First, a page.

Response also includes elements of communication. Who needs to be made aware of this vulnerability and how it can potentially affect our business? IT and support staff responsible for remediating the devices require a different understanding of the threat than business leaders tasked with prioritizing business functions against security needs. A solid communication plan must be in place to notify as many vulnerable clients as possible.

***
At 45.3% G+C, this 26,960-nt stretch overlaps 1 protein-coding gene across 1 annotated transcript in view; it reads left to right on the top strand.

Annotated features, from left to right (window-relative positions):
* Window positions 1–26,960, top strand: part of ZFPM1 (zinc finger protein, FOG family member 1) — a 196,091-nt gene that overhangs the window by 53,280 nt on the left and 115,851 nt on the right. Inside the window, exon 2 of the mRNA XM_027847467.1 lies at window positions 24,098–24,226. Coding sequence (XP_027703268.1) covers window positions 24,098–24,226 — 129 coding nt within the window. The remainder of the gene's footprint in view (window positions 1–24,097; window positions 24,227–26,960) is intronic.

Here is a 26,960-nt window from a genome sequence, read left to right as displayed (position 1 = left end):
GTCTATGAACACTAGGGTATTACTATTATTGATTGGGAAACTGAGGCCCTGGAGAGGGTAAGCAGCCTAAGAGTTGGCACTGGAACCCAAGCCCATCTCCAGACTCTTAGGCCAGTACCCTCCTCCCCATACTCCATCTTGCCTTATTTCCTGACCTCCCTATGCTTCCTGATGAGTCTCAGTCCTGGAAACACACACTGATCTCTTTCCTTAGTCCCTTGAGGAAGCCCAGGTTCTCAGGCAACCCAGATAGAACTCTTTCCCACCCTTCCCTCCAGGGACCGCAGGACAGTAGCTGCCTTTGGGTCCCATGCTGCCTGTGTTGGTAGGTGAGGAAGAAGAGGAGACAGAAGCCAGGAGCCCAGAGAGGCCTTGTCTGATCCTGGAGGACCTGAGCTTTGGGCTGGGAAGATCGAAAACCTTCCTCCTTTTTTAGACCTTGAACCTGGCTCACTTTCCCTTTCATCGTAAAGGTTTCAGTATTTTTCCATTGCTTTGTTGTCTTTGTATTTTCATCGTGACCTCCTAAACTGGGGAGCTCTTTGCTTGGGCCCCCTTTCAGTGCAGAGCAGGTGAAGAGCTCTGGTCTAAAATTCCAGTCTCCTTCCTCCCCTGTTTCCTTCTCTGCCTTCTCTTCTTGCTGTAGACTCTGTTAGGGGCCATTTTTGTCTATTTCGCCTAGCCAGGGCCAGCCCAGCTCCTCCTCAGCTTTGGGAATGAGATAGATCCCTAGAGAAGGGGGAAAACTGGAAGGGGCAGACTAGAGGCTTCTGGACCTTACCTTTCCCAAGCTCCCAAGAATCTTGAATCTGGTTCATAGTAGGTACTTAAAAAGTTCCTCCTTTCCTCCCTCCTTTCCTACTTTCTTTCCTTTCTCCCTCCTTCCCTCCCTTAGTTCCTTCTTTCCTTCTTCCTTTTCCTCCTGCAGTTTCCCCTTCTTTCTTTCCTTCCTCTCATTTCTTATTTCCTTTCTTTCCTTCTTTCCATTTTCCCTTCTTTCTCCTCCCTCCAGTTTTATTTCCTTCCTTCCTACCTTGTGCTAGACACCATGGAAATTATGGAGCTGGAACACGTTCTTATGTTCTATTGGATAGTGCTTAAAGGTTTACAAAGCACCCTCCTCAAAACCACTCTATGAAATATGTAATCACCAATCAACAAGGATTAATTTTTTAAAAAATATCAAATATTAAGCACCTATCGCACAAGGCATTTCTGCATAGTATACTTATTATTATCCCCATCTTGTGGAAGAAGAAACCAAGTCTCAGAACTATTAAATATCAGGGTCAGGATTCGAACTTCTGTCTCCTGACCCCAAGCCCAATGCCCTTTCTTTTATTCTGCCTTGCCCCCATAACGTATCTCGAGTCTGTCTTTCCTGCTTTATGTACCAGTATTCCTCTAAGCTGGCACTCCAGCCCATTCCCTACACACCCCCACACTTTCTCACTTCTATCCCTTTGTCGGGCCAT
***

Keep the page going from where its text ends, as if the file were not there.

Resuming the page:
The idea behind the four questions approach is that it’s easily repeatable. Stagefright is only the vulnerability du jour. Tomorrow may bring another (or multiple) new threats that we as an Incident Response team must consider. Having an emergency response plan in place that allows us to scale laterally as new threats emerge enables us to defend ourselves and quickly recover when we become compromised. We call a large part of that plan the playbook as it describes in prescriptive detail how to detect and respond to particular threats. In Crafting the Infosec Playbook we dive into much greater detail on the many ways to answer the four questions. The Android Stagefright vulnerability is a great example to show how an organization might scramble its defenses in preparation for an attack, and how the playbook strategy applies in almost every manifestation of a security threat. When the next major vulnerability is released, will your organization be ready?